The plan offered up to the United States, Russia, the United Nations and the European Union includes a "sovereign Palestinian state, independent, and demilitarised" with "minor modifications of borders where necessary".
Palestinians have submitted a response to the controversial US Mideast plan, which sees parts of the occupied West Bank being annexed by Israel, Palestinian Prime Minister Mohammed Shtayyeh said on Tuesday.
"We submitted a counter-proposal to the quartet a few days ago," he said, referring to the United States, Russia, the United Nations and the European Union.
He said that it proposed the creation of a "sovereign Palestinian state, independent and demilitarised" with "minor modifications of borders where necessary."
Turning the heat on Israel
At a news conference, Shtayyeh said Israel must now "feel the heat of international pressure."
European states, Shtayyeh said, were debating "sanctions on Israel and freezing association agreements, as well as cancelling some research programmes" and "recognising Palestine" as a state in the West Bank and Gaza.
Most countries view Israel's settlements on occupied land as illegal. Israel disputes this. Palestinians now exercise limited self-rule in parts of the occupied West Bank while Palestinian group Hamas rules tiny Gaza.
But Shtayyeh said the 27-nation European Union's consensus decision-making was "a bit complicated," and one or two countries were not in line with others on the issue.
Some European countries could formally recognise a Palestinian state but, according to an Israeli official, Germany would not be one of them.
"Germany even with annexation would not recognise a Palestinian state and is not going to support sanctions against Israel," he said.
Israel's 'very dangerous' plans could stoke violence
A top Russian diplomat said Israel’s "dangerous" plans to annex Palestinian territories could provoke further discontent and violence.
In the near future, the new coalition government of Israel "may begin practical steps" to implement its stated plans to annex Palestinian territories, said Mikhail Bogdanov, Russia’s deputy foreign minister on Tuesday.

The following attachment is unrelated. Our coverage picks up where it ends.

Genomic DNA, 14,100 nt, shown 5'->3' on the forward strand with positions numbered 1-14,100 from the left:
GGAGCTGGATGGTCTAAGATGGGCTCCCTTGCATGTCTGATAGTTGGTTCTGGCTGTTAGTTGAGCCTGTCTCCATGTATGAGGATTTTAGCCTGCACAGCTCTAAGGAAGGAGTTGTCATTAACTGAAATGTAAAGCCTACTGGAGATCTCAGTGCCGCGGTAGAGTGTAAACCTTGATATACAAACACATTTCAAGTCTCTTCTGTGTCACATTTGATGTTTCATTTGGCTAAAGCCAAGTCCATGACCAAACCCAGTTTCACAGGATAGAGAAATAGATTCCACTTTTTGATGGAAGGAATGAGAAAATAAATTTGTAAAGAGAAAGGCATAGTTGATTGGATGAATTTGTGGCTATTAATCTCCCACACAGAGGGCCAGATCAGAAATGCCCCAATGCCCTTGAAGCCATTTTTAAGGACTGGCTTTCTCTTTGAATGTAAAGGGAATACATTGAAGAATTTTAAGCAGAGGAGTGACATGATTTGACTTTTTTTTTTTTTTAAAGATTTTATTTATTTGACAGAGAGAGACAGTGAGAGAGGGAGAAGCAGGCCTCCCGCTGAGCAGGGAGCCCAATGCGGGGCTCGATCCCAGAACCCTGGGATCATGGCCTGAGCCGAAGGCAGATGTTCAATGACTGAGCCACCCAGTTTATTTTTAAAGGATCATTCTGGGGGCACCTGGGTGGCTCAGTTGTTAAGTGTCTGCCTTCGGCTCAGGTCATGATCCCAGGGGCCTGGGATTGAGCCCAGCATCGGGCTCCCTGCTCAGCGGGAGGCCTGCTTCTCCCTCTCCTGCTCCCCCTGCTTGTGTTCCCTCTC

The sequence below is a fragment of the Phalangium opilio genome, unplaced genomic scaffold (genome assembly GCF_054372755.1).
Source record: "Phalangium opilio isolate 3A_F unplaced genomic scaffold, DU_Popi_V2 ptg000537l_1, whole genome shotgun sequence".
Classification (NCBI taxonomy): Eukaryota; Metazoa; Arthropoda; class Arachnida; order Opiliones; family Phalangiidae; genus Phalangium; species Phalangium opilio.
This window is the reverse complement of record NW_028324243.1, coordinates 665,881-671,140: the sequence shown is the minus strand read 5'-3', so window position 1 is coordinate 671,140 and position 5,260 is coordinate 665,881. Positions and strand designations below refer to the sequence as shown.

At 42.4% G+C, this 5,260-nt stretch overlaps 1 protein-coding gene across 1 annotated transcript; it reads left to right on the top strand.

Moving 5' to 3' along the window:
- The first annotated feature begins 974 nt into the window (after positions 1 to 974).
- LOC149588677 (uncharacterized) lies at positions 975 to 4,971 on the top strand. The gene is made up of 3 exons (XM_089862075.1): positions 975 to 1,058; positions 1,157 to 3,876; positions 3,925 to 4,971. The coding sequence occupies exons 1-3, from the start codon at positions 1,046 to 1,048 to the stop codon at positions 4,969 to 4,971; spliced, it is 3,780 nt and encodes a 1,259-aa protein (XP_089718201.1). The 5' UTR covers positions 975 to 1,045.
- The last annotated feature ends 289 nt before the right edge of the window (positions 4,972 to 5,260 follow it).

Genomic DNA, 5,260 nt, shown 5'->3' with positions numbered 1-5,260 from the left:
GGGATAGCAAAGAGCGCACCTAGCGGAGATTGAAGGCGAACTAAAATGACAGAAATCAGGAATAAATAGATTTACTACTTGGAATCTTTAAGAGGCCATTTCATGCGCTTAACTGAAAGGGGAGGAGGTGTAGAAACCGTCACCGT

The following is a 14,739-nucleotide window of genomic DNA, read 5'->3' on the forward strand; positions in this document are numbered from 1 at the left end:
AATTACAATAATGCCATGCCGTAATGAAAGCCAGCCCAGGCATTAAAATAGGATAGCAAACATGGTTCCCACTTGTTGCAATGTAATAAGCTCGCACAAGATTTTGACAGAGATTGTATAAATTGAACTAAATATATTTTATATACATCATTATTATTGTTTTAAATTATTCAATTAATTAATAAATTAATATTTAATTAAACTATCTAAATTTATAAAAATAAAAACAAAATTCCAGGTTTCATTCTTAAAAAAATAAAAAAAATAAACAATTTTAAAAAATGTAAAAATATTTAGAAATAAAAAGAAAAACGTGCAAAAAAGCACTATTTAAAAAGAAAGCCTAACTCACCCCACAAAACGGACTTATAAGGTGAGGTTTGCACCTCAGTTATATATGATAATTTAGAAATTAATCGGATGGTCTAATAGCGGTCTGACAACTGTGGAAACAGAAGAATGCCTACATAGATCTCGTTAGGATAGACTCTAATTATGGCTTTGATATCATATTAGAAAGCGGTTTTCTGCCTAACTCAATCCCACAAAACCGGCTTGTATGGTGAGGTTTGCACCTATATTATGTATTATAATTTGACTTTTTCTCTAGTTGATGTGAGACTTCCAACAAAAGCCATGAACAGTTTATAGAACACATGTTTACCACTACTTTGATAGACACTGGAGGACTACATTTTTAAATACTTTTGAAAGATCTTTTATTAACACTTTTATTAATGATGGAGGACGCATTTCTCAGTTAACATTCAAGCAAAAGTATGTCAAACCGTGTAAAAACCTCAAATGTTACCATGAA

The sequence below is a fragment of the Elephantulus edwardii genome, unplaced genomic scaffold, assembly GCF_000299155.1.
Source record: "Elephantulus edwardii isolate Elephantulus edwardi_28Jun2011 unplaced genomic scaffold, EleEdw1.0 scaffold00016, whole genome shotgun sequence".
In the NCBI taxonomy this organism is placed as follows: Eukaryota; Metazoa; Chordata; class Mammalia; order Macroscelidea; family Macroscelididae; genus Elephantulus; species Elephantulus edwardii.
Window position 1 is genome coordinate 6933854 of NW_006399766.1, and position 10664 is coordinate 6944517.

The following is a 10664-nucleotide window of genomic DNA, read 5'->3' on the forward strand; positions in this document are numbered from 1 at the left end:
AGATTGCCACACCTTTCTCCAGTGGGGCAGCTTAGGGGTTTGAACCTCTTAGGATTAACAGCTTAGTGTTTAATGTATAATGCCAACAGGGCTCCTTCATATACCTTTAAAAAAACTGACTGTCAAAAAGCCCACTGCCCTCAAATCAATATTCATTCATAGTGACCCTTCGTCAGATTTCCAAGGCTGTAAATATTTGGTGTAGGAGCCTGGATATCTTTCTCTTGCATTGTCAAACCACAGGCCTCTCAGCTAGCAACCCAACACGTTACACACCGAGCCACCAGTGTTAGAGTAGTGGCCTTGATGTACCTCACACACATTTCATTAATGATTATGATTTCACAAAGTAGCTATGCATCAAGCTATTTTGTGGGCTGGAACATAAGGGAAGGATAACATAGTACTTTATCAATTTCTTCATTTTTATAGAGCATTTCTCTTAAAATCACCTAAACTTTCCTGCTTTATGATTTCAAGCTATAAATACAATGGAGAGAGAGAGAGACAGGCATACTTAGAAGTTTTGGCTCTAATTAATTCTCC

"We believe that such a development would be very dangerous. We agree with the assessments and warnings in this regard, which are reflected in the latest decisions of the Arab League on this issue."
Russia remains committed to a two-state solution on the basis of international law, and wants to see direct Israeli-Palestinian talks launched under UN auspices, Bogdanov added.
German Foreign Minister Heiko Maas will travel to Jerusalem on Wednesday, with Israel intent on toning down Europe's reaction to its annexation plans.
Maas is the first foreign dignitary to visit since Prime Minister Benjamin Netanyahu formed a coalition government with his election rival Benny Gantz, although US Secretary of State Mike Pompeo had visited just days before the May 17 swearing-in.
Israel could take initial steps to annex its West Bank settlements and the Jordan Valley as soon as July 1, the same day Germany takes the rotating European Union presidency.
Top business partner
Europe is Israel's top business partner with trade totalling $34 billion last year, according to EU figures.
"It is the first visit since this new government is established," said Avi Nir, head of the Israeli foreign ministry's European section.
"It is a symbol of the strong and the unique relation that Israel and Germany are having, a symbol of the personal friendship of Heiko Maas towards Israel," he said.
The EU has not announced retaliatory measures against Israel as sanctions would need the approval of all 27 member states.
Mass won't visit Ramallah
The German diplomat will skip a trip to the West Bank city of Ramallah, headquarters of the Palestinian Authority, due to a lack of time and coronavirus measures, Berlin says.
Maas will instead hold a video conference with Palestinian PM Shtayyeh from the Jordanian capital Amman, where he will meet the country's Foreign Minister Ayman Safadi.
Jordan stands strongly opposed to annexation in the West Bank, home to 450,000 Israeli settlers and 2.7 million Palestinians, and has warned it could spark a conflict.
OIC to discuss Israel's annexation plans
The Organization of Islamic Cooperation (OIC) will hold a virtual meeting at the level of foreign ministers over Israel’s annexation plans of Palestinian territories, the Turkish Foreign Ministry said on Tuesday.
The meeting on Wednesday will be held via video-conferencing and with the participation of Turkish Foreign Minister Mevlut Cavusoglu, the ministry said in a statement on its website.
During the meeting, joint actions within the OIC to avert Israel's annexation attempts of Palestinian territories will be discussed, the statement added.